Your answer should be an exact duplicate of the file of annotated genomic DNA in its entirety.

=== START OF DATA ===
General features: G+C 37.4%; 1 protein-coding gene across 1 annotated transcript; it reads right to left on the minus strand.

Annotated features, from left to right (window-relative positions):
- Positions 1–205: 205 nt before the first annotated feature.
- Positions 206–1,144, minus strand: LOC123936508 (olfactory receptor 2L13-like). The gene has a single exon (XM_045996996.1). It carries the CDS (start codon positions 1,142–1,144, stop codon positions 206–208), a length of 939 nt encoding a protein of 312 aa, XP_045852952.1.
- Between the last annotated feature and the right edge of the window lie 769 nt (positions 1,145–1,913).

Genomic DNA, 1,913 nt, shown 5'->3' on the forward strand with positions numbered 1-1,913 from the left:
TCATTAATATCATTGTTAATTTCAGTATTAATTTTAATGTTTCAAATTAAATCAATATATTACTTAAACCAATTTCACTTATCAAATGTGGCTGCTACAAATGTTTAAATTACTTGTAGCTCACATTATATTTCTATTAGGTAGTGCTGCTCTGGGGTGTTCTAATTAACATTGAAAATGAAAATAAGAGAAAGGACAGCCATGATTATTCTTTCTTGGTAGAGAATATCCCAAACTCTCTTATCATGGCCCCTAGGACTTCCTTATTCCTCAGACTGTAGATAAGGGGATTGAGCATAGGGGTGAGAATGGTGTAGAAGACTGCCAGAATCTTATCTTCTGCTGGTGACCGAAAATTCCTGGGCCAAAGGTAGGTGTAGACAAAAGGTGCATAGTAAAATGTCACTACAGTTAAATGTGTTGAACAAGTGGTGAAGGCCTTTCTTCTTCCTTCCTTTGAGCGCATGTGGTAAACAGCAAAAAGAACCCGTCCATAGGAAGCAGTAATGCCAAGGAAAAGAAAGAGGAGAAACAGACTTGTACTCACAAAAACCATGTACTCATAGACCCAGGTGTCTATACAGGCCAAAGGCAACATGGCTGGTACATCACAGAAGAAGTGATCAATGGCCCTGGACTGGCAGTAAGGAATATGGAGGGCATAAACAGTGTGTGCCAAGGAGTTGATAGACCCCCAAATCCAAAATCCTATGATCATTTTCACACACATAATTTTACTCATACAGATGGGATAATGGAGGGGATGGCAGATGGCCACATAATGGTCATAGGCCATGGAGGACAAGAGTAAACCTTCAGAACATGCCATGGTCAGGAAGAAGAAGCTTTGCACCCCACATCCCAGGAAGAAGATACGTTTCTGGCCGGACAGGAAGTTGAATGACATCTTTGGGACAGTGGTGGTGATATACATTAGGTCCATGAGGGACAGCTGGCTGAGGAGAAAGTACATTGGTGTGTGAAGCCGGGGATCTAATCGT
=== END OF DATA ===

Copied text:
General features: G+C 37.4%; 1 protein-coding gene across 1 annotated transcript; it reads right to left on the minus strand.

Annotated features, from left to right (window-relative positions):
- Positions 1–205: 205 nt before the first annotated feature.
- Positions 206–1,144, minus strand: LOC123936508 (olfactory receptor 2L13-like). The gene has a single exon (XM_045996996.1). It carries the CDS (start codon positions 1,142–1,144, stop codon positions 206–208), a length of 939 nt encoding a protein of 312 aa, XP_045852952.1.
- Between the last annotated feature and the right edge of the window lie 769 nt (positions 1,145–1,913).

Genomic DNA, 1,913 nt, shown 5'->3' on the forward strand with positions numbered 1-1,913 from the left:
TCATTAATATCATTGTTAATTTCAGTATTAATTTTAATGTTTCAAATTAAATCAATATATTACTTAAACCAATTTCACTTATCAAATGTGGCTGCTACAAATGTTTAAATTACTTGTAGCTCACATTATATTTCTATTAGGTAGTGCTGCTCTGGGGTGTTCTAATTAACATTGAAAATGAAAATAAGAGAAAGGACAGCCATGATTATTCTTTCTTGGTAGAGAATATCCCAAACTCTCTTATCATGGCCCCTAGGACTTCCTTATTCCTCAGACTGTAGATAAGGGGATTGAGCATAGGGGTGAGAATGGTGTAGAAGACTGCCAGAATCTTATCTTCTGCTGGTGACCGAAAATTCCTGGGCCAAAGGTAGGTGTAGACAAAAGGTGCATAGTAAAATGTCACTACAGTTAAATGTGTTGAACAAGTGGTGAAGGCCTTTCTTCTTCCTTCCTTTGAGCGCATGTGGTAAACAGCAAAAAGAACCCGTCCATAGGAAGCAGTAATGCCAAGGAAAAGAAAGAGGAGAAACAGACTTGTACTCACAAAAACCATGTACTCATAGACCCAGGTGTCTATACAGGCCAAAGGCAACATGGCTGGTACATCACAGAAGAAGTGATCAATGGCCCTGGACTGGCAGTAAGGAATATGGAGGGCATAAACAGTGTGTGCCAAGGAGTTGATAGACCCCCAAATCCAAAATCCTATGATCATTTTCACACACATAATTTTACTCATACAGATGGGATAATGGAGGGGATGGCAGATGGCCACATAATGGTCATAGGCCATGGAGGACAAGAGTAAACCTTCAGAACATGCCATGGTCAGGAAGAAGAAGCTTTGCACCCCACATCCCAGGAAGAAGATACGTTTCTGGCCGGACAGGAAGTTGAATGACATCTTTGGGACAGTGGTGGTGATATACATTAGGTCCATGAGGGACAGCTGGCTGAGGAGAAAGTACATTGGTGTGTGAAGCCGGGGATCTAATCGT